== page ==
Review – Star Wars Jedi Knight II: Jedi Outcast (Switch)
There used to be a time when Star Wars video game releases were both plentiful and exciting. From the late 90’s through the 2000’s, there was something for everyone, be it X-Wing vs TIE Fighter, Lego Star Wars, The Force Unleashed, or anything in between. Even during this golden age though, some games stood above others and the Dark Forces/Jedi Knight franchise stood highest of all. The authentic Star Wars feeling it effortlessly channels, the series’ accomplishments as games independent of the license, it was the best of Star Wars gaming. Star Wars Jedi Knight II: Jedi Outcast remains just as much of a must play, with its story and combat just as exhilarating as they were almost twenty years go.
The most important thing to remember about Jedi Outcast is to not give up during the first level. Essentially a prologue, you’re playing as a back to basics Kyle Katarn with no lightsaber or force powers. While it does an unquestionably fantastic job of setting up the plot, characters, and mechanics, it does drag on just a tad too long especially for those who are here to Jedi up some stormtroopers. It does make the moment where you ignite your blade for the first time feel incredibly satisfying, but you have to stick with it in order to experience it. Once you reach that point though, the game only gets better.
The best thing about this game is the ephemeral way it makes you feel. For most games, talking about this feeling is a PR point, but Jedi Outcast truly channeled the idea of power and control that we all imagine being a Jedi would feel like. Not just in combat, but during exploration and puzzle-solving as well. From force jumping impossible distances, to using your push and pull force powers to manipulate the environment, or warping time itself with force speed, you always feel like you’re in control. Jedi Outcast is a product of old school FPS’s, where puzzle-solving and platforming-based exploration were just as integral to the gaming experience as the fast-paced shooting and slashing, so making them feel just as empowering as the combat was vital. They definitely succeeded.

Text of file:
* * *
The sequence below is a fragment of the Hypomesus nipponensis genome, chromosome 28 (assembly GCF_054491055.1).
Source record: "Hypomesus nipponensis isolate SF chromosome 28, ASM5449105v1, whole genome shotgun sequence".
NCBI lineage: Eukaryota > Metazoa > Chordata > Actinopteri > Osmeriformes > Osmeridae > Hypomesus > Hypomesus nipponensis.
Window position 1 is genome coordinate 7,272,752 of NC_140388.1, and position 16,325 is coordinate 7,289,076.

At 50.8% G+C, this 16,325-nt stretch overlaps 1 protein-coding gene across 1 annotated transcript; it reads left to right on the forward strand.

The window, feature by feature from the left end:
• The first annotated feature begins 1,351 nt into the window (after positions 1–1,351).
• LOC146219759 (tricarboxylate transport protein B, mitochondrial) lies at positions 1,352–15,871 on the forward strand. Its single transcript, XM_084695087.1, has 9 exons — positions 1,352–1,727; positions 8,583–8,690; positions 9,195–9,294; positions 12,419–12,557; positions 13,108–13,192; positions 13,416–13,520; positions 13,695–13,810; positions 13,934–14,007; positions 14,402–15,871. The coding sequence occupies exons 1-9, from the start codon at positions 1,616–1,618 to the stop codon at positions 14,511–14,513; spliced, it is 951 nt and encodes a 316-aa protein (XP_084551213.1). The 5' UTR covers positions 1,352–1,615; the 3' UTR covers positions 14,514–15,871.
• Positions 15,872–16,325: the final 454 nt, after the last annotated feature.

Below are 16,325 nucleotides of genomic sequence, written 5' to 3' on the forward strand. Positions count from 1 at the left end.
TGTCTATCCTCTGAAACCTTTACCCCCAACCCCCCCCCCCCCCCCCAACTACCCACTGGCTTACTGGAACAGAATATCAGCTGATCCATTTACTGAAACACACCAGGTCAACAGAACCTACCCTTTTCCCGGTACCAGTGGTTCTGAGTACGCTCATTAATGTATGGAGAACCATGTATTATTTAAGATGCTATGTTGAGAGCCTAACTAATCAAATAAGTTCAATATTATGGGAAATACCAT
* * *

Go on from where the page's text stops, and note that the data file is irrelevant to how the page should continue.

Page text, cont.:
The one thing about Jedi Outcast everyone always gushes over (aside from Kyle’s snappy comebacks) is the combat. I’m here to say it’s just as good as it has always been, a bar for lightsaber combat that has never come close to being matched outside it’s own sequel, Jedi Academy. Between the handful of force powers at your disposal, three lightsaber forms that allow you to choose between speed, power, or balance, and multi-directional rolls and flips, lighstaber duels are the elegant affairs from the movies we’ve always wanted to replicate.
There’s no best way to play either, with your personal playstyle being the most important factor. The slow methodical player might prefer the Red/Power lightsaber style accompanied by more plentiful and strategic force power use. Whereas a melee-focused aggressive player might prefer to go all in with the Blue/Speed form, with only minimal force power usage. Or anything in between, you play the way you want to play, the combat system can accommodate it. Even for those weirdos who would just prefer a good blaster, there’s a large variety available. Everything from Kyle’s iconic blaster pistol all the way up to the powerful Wookie bowcaster, ranged players are not lacking in choice or weapons that pack a punch.
Now onto the bad things: thankfully, there’s not many of them. The biggest issue stems from its history as a predominantly PC game. It may have released on the original Xbox and even the GameCube, but it was still a PC game at heart, and that remains true to this day. So while the gunplay feels amazing and responsive with a mouse, it feels much less so with a gamepad. To make matters worse, there is no aim assist to smooth things over. So while motion controls make things easier for Nintendo players, everyone else playing pure controller is facing a non-trivial learning curve. It’s not impossible, but it will feel like it at times. There is also currently no option to invert camera controls, so if that’s a problem for you I suggest waiting for the patch Aspyr says is coming. Finally, the menus are hard to navigate, being just the vanilla PC menus with a questionable lock on cursor to move around. Not unusable and hardly game-breaking, but certainly annoying.
While Star Wars games have historically always been free of the stigma that normally follows licensed titles, Star Wars Jedi Knight II: Jedi Outcast, as well as the rest of its series, is still outside the norm. The strong darker-themed story, the expansive tightly designed levels, the exhilarating combat system that deserves every bit of praise it’s ever gotten, it set the bar for what a Star Wars game should be. Maybe one day we’ll get another Star Wars game that can give it a run for it’s money.
For a game from 2002, it could look a lot worse. The id Tech 3 engine does wonders.
The gunplay isn’t the best while using a controller with no aim assist, but the lightsaber and force combat is timeless.
Music, weapon sound effects, even the noises opening and closing doors make is as authentically Star Wars as you could want.
Fun Factor: 9.0
It takes some time to get started, but once it does there’s no letting up. Great level design matched with classic Star Wars storytelling and action.
Final Verdict: 8.0
Star Wars Jedi Knight II: Jedi Outcast is available now on PS4, Xbox, PC, Gamecube and Switch.
Reviewed on Switch.
A copy of Star Wars Jedi Knight II: Jedi Outcast was provided by the publisher.